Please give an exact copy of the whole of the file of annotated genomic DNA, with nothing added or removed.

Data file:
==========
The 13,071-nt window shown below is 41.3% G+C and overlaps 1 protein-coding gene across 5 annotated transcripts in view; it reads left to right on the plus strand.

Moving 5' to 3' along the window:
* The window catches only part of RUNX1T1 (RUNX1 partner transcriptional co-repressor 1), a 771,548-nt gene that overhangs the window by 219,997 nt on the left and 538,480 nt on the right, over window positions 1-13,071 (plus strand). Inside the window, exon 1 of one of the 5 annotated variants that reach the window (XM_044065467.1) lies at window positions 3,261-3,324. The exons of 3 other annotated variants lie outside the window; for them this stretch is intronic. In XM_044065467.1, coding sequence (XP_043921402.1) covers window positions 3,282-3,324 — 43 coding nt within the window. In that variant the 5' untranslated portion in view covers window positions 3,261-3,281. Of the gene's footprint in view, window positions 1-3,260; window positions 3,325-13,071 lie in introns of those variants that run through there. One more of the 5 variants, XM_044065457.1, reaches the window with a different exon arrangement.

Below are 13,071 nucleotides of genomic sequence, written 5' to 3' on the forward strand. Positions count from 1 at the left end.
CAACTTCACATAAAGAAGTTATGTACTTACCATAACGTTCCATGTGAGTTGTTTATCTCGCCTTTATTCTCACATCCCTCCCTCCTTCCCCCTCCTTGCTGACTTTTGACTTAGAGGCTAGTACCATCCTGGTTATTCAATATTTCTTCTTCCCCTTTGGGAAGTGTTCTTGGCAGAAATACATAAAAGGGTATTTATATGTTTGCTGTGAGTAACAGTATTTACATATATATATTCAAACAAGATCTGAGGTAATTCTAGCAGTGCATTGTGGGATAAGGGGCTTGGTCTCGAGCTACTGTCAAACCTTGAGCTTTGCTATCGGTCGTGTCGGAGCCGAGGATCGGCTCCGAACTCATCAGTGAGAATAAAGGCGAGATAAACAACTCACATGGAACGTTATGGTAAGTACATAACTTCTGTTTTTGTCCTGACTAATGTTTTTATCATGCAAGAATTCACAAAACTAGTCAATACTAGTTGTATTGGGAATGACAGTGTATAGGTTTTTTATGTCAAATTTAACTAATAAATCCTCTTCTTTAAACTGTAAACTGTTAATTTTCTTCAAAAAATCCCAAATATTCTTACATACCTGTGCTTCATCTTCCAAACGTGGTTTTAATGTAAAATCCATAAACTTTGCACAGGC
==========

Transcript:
The 13,071-nt window shown below is 41.3% G+C and overlaps 1 protein-coding gene across 5 annotated transcripts in view; it reads left to right on the plus strand.

Moving 5' to 3' along the window:
* The window catches only part of RUNX1T1 (RUNX1 partner transcriptional co-repressor 1), a 771,548-nt gene that overhangs the window by 219,997 nt on the left and 538,480 nt on the right, over window positions 1-13,071 (plus strand). Inside the window, exon 1 of one of the 5 annotated variants that reach the window (XM_044065467.1) lies at window positions 3,261-3,324. The exons of 3 other annotated variants lie outside the window; for them this stretch is intronic. In XM_044065467.1, coding sequence (XP_043921402.1) covers window positions 3,282-3,324 — 43 coding nt within the window. In that variant the 5' untranslated portion in view covers window positions 3,261-3,281. Of the gene's footprint in view, window positions 1-3,260; window positions 3,325-13,071 lie in introns of those variants that run through there. One more of the 5 variants, XM_044065457.1, reaches the window with a different exon arrangement.

Below are 13,071 nucleotides of genomic sequence, written 5' to 3' on the forward strand. Positions count from 1 at the left end.
CAACTTCACATAAAGAAGTTATGTACTTACCATAACGTTCCATGTGAGTTGTTTATCTCGCCTTTATTCTCACATCCCTCCCTCCTTCCCCCTCCTTGCTGACTTTTGACTTAGAGGCTAGTACCATCCTGGTTATTCAATATTTCTTCTTCCCCTTTGGGAAGTGTTCTTGGCAGAAATACATAAAAGGGTATTTATATGTTTGCTGTGAGTAACAGTATTTACATATATATATTCAAACAAGATCTGAGGTAATTCTAGCAGTGCATTGTGGGATAAGGGGCTTGGTCTCGAGCTACTGTCAAACCTTGAGCTTTGCTATCGGTCGTGTCGGAGCCGAGGATCGGCTCCGAACTCATCAGTGAGAATAAAGGCGAGATAAACAACTCACATGGAACGTTATGGTAAGTACATAACTTCTGTTTTTGTCCTGACTAATGTTTTTATCATGCAAGAATTCACAAAACTAGTCAATACTAGTTGTATTGGGAATGACAGTGTATAGGTTTTTTATGTCAAATTTAACTAATAAATCCTCTTCTTTAAACTGTAAACTGTTAATTTTCTTCAAAAAATCCCAAATATTCTTACATACCTGTGCTTCATCTTCCAAACGTGGTTTTAATGTAAAATCCATAAACTTTGCACAGGC